Introducing Jungian Psychology by Robin Robertson (book review)Shaun Matthee
Tasha Tollman reviews an Introduction to Jungian Psychology.
In Introducing Jungian Psychology, Dr Robertson provides the reader with the overall feel of Jungian psychology, sketching out a basic outline of the concepts and providing modern day examples.The book introduces the concepts of conscious, personal unconscious and collective unconscious as Roberston unpacks the structure and dynamics of the psyche; the meaning of dreams; personality types and archetypes before presenting Jung’s more abstract concepts about the processes that interact as one struggles along the road to individuation – the shadow, the anima/animus and the Self.
I have always found the four functions to be complicated and difficult to understand, Robertson’s linking of the four functions to the path of individuation – “we can’t begin to understand anyone’s proper developmental path unless we recognize that people of different psychological types grow and develop in different ways.” (p81) got my interest and for the first time I was able to play with identifying my own function and I must confess to playing around with the functions of my family and friends. Robertson’s description of the difference between the introvert and the extrovert – “extraversion is a turning outward toward the world for energy, introversion a turning inward toward the psyche.” (p75) cleared up what for me has always been a bit of a grey area, as I had the tendency to view the outgoing personality as extraverted and the withdrawn personality as introverted, a completely different distinction.
In my seventh year on the path to individuation, yes it is a lifelong journey, I was able to relate to Robertson’s descriptions of working with the shadow, anima/animus and the Self and identify which parts of the journey I have encountered and which may still await me.
Whilst the book provides a good overview of Jung’s work, it’s fascination for me lies in what Robertson confesses as his …”somewhat idiosyncratic insights into Jungian psychology..” as he links Jung’s concepts with studies of the brain structure; the work of Marshall McLuhan -The Gutenberg Galaxy, understanding media, how the advent of print led to a change in the way we perceive our world; mass consciousness; hologram theory, the Grail legend and many more detours along the way. I thoroughly enjoyed these detours and idiosyncratic insights as they allowed me to view Jung’s concepts through different eyes. I marveled at the uniqueness of each person’s journey and was reminded of Jung’s insight that each of us is an individual, an individual that has to find our own path to individuation, to becoming all we were meant to be. However Robertson doesn’t differentiate in the book his own unique personal thoughts on psychology and social behavior in general and the work of Jung. For those new to Jung this muddle can be very misguiding and could take the reader years to unravel Jung’s work from Robertson idiosyncratic insights.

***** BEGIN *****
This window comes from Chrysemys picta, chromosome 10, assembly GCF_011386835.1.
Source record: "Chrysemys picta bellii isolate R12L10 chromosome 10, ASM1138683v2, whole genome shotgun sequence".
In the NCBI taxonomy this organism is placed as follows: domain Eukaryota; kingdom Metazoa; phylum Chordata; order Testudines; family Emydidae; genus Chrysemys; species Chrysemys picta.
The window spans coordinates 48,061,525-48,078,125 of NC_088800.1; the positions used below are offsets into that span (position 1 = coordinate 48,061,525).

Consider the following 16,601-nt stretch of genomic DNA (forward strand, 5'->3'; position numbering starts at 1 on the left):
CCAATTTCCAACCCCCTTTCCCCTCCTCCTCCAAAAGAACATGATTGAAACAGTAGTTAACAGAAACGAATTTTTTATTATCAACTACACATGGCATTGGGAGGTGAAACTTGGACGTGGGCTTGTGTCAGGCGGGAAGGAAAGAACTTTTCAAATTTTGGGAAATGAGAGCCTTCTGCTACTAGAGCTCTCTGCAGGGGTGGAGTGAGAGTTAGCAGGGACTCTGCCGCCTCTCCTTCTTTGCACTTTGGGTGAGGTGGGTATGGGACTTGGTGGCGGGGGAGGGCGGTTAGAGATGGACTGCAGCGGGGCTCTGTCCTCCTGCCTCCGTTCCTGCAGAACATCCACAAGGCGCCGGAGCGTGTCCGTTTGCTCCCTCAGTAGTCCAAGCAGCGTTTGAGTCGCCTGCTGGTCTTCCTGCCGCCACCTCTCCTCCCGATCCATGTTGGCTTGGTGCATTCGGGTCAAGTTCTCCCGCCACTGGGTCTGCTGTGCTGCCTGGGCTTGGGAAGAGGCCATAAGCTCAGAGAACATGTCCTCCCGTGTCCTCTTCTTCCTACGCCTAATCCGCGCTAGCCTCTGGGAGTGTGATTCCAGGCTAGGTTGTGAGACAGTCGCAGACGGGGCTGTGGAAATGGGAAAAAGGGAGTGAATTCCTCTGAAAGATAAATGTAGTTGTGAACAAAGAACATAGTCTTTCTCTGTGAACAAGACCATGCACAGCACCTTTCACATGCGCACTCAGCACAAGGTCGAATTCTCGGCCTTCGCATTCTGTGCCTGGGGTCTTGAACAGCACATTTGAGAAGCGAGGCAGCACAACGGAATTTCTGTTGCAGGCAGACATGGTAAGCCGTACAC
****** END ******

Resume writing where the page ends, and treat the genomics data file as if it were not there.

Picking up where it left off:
Critics of Robertson heatedly describe his audacity, as he decides on a number of occasions that he has better terminology than Jung for example substituting Maslow’s self-actualisation for Jung’s individuation and archetype for cognitive invariant. Personally, I loved Robertson’s audacity and irreverence as he strives to integrate Jung’s concepts and make them come alive for him. These “idiosyncratic insights” and his audacity and irreverence had me rethinking and grappling with concepts I thought I understood completely. It was fun to see Jung through new eyes, to find myself challenged and rethinking my take on Jung’s concepts like individuation and archetype but I’m not sure that Robertson’s take is an objective view on Jung’s concepts, I’m not sure that self-actualisation is the same as individuation or that archetype can be substituted for cognitive invariant.
If you are looking for an introduction to Jung’s work that clarifies and explains Jung’s thoughts and ideas, I would caution you, this book should come with a warning –“read at own risk” but if you are looking for insight into how an individual’s worldview is changed, molded and individualized by the Jungian journey, then you will take great delight and gain tremendous insight from this book.
Tasha Tollman is a NLP & ETDP Practioner who spends her days as a journalist, trainer and coach, the rest of her time is devoted to Applied Jungian and counseling studies, as she adventures through life questioning, imagining and connecting.